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Scientists issue warning over unusual presence of several species during colder months: 'I would never have imagined'

"It fascinates and saddens me."

“It fascinates and saddens me.”

Photo Credit: iStock

When discussing the ways that air pollution and the resulting rise in Earth's temperature affect the natural world, we often focus on the animals that are vanishing each year, including iconic creatures like the manatee and the monarch butterfly.

Just as worrisome, however, is the spread of other species into areas that would have been too cold for them before. Conservation organization Bath City Farm has reported roughly 30 species that have moved into its area over the last eight years, the Guardian reported.

What's happening?

As the average temperature of the world rises, summers are just a bit warmer, and winters are just a little less cold across the globe (although the unstable weather patterns that accompany the change create exceptions like severe winter storms).

Normally, different species have a limited range in which they can live based on the local conditions, including the temperature. As the temperature rises, that range shifts away from the hot equator — as the southern part of the creature's territory gets too hot for it — and toward the cold poles — as the area at the north of its territory, which used to be too cold, is now just right.

That's what volunteers are observing in the Georgian city of Bath, especially with insects and arachnids, the Guardian reported. Species like the wasp spider, Jersey tiger moth, green meshweaver spider, ivy bee, and lesser hornet hoverfly — all of which used to be summertime visitors if they appeared at all — are now turning up for more and more of the year.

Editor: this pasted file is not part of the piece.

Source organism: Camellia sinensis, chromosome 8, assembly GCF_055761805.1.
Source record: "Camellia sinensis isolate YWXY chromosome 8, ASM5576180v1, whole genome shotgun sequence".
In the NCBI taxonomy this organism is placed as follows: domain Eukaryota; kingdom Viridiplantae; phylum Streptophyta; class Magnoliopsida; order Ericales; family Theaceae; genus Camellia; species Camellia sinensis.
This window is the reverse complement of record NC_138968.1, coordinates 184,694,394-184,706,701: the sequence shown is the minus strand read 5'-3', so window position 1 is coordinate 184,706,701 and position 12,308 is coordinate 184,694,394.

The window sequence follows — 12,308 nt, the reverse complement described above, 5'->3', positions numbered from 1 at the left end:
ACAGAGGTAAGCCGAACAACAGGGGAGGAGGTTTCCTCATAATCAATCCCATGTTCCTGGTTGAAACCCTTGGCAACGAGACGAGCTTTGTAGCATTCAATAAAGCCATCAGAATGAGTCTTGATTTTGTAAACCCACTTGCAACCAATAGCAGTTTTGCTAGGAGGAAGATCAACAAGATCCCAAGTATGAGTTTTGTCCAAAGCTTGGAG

"In the early 1990s we only ever saw the wasp spider on the south coast of England, in Dorset," ecologist Mike Williams told the Guardian. "I would never have imagined then that one day they would be found as far north as Bath as we live with the realities of climate change."

Why is the spread of these species concerning?

While many of these bugs are beautiful and fascinating, their appearance is a grim sign of how much the Earth's temperature has shifted and how much ecosystems are being disrupted as a result.

"It fascinates and saddens me," said Williams. "Most of the crickets you hear calling in the meadows have only been in Bath for the past 20 years or so — these are Roesel's bush-cricket and long-winged conehead ... I tell people on my nature walks around the farm that they are listening to the sound of climate change when we hear them."

What can I do to stop the Earth from getting hotter?

Besides voting for more eco-friendly policies, you can help the climate by cutting back your air pollution and household waste. Check out TCD's Guide microsite for home, garden, and investment ideas.

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